CEO Alan Joyce, just out of hospital after recovering from a brush with cancer, was at Sydney Airport to see the inaugural flight off, though he wasn't cleared by doctors to fly post-surgery.
Qantas hopes the addition of Dallas/Fort Worth (DFW) as a US hub will allow its alliance with American Airways to deliver many more short hops within the US (28 more cities, in fact) from its landing point than it could before.
Los Angeles is still Qantas' key passenger drop-off point, with 33 weekly flights landing there. Only four flights a week will land at DFW.
Although many Australian travellers flying to the US prefer to avoid the mayhem that is LAX airport, there are some distinct downsides for business travellers flying via DFW.
For a start, there's no Qantas lounge there, so it's a choice between American Airlines' distinctly second-rate Admirals Club, or British Airways' outsourced club.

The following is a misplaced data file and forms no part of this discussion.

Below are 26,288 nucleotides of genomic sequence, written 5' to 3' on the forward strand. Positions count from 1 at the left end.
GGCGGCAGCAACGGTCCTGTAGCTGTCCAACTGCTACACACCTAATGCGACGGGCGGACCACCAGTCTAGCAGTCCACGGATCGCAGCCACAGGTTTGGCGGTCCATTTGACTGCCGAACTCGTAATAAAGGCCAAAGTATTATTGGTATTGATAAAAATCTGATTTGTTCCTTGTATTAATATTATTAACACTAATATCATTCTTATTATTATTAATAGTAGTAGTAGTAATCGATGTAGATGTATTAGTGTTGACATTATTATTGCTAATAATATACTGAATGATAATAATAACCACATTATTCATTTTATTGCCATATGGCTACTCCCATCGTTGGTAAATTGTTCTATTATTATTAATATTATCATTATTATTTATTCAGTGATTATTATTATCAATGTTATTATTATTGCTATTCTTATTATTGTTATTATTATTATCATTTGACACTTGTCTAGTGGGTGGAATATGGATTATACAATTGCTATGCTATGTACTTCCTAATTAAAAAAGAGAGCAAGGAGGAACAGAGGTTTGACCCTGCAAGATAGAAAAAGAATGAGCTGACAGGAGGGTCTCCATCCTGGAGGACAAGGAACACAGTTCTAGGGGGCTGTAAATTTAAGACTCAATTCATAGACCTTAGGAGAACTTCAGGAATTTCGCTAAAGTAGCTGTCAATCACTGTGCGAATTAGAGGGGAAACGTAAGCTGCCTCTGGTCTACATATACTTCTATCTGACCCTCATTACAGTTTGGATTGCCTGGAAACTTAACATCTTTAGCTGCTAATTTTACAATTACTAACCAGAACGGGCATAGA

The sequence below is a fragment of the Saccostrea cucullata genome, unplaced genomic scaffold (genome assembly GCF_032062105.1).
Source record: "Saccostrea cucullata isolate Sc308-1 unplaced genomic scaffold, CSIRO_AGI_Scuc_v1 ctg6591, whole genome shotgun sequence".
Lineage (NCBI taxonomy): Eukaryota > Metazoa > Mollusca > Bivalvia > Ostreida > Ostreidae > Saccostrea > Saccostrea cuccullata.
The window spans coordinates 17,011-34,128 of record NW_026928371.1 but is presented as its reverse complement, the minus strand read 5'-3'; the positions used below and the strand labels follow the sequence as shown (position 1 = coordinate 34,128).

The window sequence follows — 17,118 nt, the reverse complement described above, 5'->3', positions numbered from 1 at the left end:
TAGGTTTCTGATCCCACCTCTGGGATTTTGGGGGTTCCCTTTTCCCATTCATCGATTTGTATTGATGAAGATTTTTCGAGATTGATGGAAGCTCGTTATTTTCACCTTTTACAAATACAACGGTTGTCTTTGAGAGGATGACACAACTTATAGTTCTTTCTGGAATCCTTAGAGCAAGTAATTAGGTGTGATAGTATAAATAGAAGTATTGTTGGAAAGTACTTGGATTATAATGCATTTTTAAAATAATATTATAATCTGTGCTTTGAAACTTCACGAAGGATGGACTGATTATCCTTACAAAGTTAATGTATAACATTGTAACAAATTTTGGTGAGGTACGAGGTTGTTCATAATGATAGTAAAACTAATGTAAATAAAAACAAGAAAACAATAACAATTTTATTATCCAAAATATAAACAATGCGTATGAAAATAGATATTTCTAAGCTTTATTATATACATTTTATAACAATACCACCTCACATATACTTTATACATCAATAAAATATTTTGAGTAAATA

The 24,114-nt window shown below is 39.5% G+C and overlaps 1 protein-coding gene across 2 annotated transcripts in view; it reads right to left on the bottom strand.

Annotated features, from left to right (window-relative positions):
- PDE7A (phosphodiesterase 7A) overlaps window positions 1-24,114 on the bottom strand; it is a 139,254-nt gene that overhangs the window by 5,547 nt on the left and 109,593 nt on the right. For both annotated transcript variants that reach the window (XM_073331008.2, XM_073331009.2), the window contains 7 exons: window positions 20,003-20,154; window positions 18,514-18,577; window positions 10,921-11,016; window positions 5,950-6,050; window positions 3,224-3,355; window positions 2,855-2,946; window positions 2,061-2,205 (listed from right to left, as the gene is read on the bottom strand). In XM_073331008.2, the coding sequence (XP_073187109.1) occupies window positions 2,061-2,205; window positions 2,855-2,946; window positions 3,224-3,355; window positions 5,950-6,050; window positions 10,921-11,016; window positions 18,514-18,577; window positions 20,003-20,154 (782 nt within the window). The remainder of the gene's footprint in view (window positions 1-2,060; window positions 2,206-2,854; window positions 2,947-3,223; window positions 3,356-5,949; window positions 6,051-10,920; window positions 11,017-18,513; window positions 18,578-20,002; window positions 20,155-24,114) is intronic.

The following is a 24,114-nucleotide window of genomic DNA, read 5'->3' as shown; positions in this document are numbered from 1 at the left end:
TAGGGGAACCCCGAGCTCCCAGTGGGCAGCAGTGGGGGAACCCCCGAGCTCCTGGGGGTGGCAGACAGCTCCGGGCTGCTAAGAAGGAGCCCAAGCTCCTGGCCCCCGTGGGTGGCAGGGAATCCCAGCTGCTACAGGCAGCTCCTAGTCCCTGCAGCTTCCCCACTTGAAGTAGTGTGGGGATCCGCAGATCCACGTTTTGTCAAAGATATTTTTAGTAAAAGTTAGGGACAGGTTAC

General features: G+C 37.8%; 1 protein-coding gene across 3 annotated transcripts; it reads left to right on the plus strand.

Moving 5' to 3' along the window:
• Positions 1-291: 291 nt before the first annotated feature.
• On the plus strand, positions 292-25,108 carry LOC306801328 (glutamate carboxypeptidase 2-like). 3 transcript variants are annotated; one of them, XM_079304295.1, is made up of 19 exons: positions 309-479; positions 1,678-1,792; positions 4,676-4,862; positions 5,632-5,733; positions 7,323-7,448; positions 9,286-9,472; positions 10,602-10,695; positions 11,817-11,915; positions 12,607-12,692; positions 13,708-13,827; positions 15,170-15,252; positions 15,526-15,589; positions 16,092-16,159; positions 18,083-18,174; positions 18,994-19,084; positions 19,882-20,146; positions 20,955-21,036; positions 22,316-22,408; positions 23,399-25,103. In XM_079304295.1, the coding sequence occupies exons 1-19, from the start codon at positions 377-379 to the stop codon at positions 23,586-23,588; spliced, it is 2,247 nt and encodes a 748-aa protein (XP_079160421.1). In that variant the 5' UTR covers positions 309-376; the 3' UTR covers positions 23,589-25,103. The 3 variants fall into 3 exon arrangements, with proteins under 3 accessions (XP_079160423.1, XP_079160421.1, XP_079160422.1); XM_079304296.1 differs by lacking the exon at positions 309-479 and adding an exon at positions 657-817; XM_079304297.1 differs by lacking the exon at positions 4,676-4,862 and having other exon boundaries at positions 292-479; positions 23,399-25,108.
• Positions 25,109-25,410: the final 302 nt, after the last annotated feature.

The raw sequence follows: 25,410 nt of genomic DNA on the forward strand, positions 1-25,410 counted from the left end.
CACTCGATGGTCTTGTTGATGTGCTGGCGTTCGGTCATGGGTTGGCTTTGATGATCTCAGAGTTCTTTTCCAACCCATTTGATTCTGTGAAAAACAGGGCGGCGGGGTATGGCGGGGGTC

Qantas' flagship plane, the Airbus A380, only flies to Los Angeles for USA runs. For DFW runs, Qantas is instead using extended range 747-400s, specially modified to carry more fuel than normal. The downside of them is that they still have the angled Skybeds in business class rather than true lie-flat seats (though Qantas says it does plan to upgrade its entire 747 fleet to the lie-flat seats eventually).
Another downside of the DFW route is that while Qantas can fly Sydney to Dallas direct, its planes can't quite make it all the way home directly, and must stop in at Brisbane to refuel.
As a result, some travel agents may inadvertently book travellers to fly Sydney-Dallas-Brisbane-Sydney and then on to another destination, when in fact travellers can change at Brisbane to go somewhere other than Sydney if they like.
Are you booked to go on the first SYD-DFW flight today? We'd love to hear from you! Let us know what happens on the flight, and your impressions of what Dallas/Fort Worth is like. Email [email protected].